Plaintiff Carlton Theodore Landis, a prisoner who was housed at all relevant times at the United States Penitentiary, in Lewisburg, Pennsylvania (“USP Lewisburg”), filed an amended complaint against defendants Senior Officer Moyer and the Federal Bureau of Prisons (“BOP”), purporting to sue them under Bivens v. Six Unknown Federal Narcotics Agents, 403 U.S. 388 (1971), state tort law, and the Administrative Procedures Act. Before the court are defendants’ motion to dismiss or, in the alternative, for summary judgment; Landis’s motion for reconsideration; and Landis’s motion for a preliminary injunction. For the reasons set forth below, we will grant defendants’ motion to dismiss. Because our analysis begins and ends with defendants’ dispositive motion, we do not consider the merits of Landis’s motions.
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Judge Christopher C. Conner
Plaintiff David E. Hill, an individual currently incarcerated at the United States Penitentiary in Florence, Colorado, commenced this action pursuant to Bivens v. Six Unknown Federal Narcotics Agents, 403 U.S. 388 (1971), alleging various constitutional violations during his incarceration at the United States Penitentiary in Lewisburg, Pennsylvania (“USP Lewisburg”). The remaining defendants are Warden B. Bledsoe and Lieutenants J. Hepner, M. Saylor, M. Edinger, and P. Carrasquilla. Hill’s two remaining claims arise under the Eighth Amendment: he contends that defendants subjected him to excessive force and unconstitutional conditions of confinement while he was in four-point restraints for a period of approximately 43 hours in June 2010. Defendants move for summary judgment pursuant to Federal Rule of Civil Procedure 56, asserting that the court should decline to extend the Bivens remedy to Hill’s remaining claims. For the reasons set forth below, the court will grant defendants’ motion.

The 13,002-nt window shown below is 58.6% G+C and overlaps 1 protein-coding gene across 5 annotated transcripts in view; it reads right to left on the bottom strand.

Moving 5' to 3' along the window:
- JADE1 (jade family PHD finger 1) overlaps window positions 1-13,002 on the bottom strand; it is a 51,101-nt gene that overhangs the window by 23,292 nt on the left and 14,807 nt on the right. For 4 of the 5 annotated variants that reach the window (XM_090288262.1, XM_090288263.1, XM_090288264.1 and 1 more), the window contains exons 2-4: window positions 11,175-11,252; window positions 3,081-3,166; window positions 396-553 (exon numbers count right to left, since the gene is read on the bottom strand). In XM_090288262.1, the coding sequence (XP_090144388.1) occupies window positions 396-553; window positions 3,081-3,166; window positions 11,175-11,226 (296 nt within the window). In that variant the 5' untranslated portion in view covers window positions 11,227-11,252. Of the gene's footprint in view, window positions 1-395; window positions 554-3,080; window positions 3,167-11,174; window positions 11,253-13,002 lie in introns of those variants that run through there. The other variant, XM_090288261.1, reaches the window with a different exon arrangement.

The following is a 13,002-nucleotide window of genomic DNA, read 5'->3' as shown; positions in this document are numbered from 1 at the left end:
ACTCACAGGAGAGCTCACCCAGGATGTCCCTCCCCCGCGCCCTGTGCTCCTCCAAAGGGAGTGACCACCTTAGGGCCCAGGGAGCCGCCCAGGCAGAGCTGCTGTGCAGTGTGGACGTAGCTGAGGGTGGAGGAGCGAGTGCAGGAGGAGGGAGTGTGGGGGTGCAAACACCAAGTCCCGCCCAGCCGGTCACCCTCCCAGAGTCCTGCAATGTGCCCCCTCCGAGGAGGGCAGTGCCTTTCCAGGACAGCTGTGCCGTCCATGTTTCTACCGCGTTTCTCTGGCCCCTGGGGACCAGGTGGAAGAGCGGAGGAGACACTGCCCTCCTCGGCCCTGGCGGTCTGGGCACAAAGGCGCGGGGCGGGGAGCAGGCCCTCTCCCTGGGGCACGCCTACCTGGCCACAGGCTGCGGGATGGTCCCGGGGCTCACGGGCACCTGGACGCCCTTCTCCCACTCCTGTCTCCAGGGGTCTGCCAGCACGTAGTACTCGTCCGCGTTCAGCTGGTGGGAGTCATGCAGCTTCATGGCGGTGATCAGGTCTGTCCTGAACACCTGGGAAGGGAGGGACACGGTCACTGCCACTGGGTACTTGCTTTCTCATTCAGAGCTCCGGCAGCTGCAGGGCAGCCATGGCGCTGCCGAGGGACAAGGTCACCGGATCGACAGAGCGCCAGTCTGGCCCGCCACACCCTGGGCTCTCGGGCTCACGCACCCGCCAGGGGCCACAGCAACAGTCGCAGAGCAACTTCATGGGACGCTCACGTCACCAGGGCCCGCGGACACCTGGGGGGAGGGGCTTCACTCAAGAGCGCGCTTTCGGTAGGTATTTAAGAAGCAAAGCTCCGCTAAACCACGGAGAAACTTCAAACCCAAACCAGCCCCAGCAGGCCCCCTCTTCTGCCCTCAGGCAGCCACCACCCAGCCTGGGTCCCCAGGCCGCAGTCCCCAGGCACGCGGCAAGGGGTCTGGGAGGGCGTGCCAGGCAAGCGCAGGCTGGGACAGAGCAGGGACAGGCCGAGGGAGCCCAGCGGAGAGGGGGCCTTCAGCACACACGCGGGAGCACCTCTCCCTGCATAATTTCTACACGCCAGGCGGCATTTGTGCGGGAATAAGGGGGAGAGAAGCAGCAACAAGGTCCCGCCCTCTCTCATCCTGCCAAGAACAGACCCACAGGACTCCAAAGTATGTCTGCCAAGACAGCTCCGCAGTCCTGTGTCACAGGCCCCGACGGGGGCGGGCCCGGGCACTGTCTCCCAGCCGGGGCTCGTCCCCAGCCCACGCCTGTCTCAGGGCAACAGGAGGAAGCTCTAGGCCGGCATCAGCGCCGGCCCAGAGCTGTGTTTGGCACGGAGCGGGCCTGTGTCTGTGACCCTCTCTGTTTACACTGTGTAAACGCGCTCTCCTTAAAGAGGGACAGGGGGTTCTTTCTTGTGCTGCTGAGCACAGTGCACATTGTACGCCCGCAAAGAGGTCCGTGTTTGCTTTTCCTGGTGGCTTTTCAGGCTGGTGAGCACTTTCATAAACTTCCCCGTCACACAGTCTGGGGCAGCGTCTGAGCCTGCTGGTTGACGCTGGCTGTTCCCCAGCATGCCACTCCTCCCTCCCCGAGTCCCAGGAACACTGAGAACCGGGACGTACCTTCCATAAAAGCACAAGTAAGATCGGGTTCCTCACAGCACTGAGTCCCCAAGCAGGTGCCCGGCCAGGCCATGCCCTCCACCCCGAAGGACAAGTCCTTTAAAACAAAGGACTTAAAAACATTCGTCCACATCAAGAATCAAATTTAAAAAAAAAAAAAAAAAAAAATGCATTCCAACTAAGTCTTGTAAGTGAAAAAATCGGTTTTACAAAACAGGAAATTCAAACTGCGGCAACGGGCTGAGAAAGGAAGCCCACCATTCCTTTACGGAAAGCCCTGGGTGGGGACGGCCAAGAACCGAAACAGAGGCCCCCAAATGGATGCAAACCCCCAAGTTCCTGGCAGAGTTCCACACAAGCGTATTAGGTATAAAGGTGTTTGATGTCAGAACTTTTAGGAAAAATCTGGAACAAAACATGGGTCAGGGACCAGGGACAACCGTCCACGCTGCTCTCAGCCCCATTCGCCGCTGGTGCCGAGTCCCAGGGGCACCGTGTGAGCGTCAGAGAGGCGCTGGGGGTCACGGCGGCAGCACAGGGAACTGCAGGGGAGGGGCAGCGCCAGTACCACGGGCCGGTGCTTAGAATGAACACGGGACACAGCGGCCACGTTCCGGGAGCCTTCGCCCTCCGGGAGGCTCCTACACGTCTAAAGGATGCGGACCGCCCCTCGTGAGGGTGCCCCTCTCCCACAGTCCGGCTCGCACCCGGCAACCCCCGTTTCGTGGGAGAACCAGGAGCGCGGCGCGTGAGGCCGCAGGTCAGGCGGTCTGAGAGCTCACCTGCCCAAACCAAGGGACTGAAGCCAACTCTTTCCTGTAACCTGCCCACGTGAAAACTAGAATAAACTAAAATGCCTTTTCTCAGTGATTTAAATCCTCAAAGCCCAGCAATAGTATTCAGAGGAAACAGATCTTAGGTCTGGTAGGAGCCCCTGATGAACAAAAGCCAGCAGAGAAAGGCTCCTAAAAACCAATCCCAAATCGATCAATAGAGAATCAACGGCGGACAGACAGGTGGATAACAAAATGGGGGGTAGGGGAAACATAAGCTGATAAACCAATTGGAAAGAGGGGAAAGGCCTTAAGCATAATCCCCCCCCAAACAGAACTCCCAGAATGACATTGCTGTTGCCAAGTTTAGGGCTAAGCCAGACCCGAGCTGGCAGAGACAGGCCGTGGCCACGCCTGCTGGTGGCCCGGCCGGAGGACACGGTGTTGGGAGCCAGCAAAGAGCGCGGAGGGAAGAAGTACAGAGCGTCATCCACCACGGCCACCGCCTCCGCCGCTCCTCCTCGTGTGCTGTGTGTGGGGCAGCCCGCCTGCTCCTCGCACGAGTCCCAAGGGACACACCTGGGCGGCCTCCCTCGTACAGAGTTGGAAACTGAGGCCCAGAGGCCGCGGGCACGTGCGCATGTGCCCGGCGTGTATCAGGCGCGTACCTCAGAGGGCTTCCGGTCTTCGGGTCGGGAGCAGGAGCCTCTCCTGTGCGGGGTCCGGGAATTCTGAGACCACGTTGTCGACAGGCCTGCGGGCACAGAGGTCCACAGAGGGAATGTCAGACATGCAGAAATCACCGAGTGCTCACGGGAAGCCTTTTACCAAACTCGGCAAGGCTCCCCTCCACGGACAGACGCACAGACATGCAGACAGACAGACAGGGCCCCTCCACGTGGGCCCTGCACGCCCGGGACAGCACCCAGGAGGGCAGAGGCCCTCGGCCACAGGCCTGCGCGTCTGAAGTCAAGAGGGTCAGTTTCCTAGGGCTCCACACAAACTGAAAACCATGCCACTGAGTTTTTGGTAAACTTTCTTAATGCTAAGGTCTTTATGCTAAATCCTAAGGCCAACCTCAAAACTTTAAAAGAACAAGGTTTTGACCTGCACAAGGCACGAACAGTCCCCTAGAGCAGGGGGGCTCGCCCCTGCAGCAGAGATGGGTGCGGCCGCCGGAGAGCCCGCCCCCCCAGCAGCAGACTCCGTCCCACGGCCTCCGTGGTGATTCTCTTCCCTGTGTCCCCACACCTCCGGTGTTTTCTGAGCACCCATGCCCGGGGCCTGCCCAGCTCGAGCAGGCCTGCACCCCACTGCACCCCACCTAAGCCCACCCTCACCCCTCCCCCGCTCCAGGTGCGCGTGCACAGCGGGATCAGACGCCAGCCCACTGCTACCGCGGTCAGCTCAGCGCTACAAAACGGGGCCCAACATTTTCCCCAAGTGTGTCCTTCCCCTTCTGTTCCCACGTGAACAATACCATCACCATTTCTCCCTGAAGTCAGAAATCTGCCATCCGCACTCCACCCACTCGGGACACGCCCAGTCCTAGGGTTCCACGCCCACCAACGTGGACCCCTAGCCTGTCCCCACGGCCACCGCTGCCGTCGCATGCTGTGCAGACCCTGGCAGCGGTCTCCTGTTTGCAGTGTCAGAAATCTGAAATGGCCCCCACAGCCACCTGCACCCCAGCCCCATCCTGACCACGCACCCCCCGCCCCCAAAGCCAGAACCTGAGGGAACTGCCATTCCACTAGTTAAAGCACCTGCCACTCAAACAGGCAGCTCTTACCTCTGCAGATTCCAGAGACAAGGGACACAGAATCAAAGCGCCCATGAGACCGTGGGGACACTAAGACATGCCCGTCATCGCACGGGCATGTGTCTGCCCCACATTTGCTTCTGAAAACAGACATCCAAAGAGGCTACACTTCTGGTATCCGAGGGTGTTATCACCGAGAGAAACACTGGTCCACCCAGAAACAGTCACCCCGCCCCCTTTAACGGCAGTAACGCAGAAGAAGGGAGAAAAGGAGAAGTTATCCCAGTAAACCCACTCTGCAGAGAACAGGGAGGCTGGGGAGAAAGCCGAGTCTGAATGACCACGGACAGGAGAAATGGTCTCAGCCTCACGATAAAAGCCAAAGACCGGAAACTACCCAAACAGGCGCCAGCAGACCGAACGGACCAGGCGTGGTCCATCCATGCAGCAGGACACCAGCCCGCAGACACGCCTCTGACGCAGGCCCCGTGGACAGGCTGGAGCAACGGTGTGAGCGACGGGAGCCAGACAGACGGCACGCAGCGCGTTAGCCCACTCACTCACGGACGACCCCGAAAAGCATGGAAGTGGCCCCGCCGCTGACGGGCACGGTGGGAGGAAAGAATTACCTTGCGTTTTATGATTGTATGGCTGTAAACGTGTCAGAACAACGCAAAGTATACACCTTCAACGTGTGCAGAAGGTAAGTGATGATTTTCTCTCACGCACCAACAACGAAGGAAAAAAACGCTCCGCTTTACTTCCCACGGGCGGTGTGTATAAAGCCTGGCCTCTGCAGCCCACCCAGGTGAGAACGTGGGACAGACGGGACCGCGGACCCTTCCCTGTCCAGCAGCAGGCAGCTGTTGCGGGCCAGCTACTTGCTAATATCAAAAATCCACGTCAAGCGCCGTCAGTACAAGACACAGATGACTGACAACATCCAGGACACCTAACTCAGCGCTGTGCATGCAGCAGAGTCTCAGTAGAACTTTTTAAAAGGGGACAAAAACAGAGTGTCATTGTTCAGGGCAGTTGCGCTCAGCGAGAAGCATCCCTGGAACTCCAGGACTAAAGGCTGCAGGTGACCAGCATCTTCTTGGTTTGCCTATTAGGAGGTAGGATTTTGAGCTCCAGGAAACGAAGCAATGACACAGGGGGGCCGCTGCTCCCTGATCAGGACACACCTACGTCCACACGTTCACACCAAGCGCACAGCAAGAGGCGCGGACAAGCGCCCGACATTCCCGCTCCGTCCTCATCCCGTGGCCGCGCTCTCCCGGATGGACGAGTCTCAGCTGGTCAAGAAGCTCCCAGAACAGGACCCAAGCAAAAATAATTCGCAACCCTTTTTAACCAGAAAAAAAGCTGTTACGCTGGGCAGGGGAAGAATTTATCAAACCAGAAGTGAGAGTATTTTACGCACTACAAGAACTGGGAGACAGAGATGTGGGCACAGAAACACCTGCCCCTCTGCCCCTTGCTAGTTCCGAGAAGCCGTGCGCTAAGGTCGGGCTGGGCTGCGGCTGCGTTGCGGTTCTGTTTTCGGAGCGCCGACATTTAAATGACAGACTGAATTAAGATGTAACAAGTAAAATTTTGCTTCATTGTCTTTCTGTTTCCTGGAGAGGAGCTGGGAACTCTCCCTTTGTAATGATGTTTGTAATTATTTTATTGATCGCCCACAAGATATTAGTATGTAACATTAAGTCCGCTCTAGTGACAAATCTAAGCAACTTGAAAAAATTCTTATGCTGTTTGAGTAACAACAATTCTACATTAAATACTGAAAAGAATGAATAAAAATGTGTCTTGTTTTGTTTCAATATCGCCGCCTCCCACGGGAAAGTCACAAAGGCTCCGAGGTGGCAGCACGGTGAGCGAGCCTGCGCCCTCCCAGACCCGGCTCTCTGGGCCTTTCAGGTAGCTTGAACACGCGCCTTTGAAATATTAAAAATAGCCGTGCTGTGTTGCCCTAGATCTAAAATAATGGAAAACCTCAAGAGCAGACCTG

Plaintiff John Doe alleges 14 claims against several defendants, all arising out of denial of insurance coverage for his gender confirmation surgery. Doe alleges claims against his employer, the Commonwealth of Pennsylvania and its Department of Human Services; the Pennsylvania Employees Benefit Trust Fund and its board and trustees; and several defendants representing his insurance company, Highmark Health Insurance. Doe asserts employment discrimination claims under various federal and state statutes, healthcare discrimination under federal law, and claims for violation of both the United States Constitution and the Pennsylvania Constitution.
Plaintiffs Leonttayy Amir Pratt and Lamont Robinson filed this action seeking equitable and monetary relief for alleged violations of their civil rights committed by the Lebanon County Correctional Facility (“LCCF”) and various LCCF administrators. Specifically, plaintiffs allege that LCCF punished them for refusing to cut off their dreadlocks—an act which would violate plaintiffs’ sincerely held religious beliefs—and discriminated against them on the basis of race.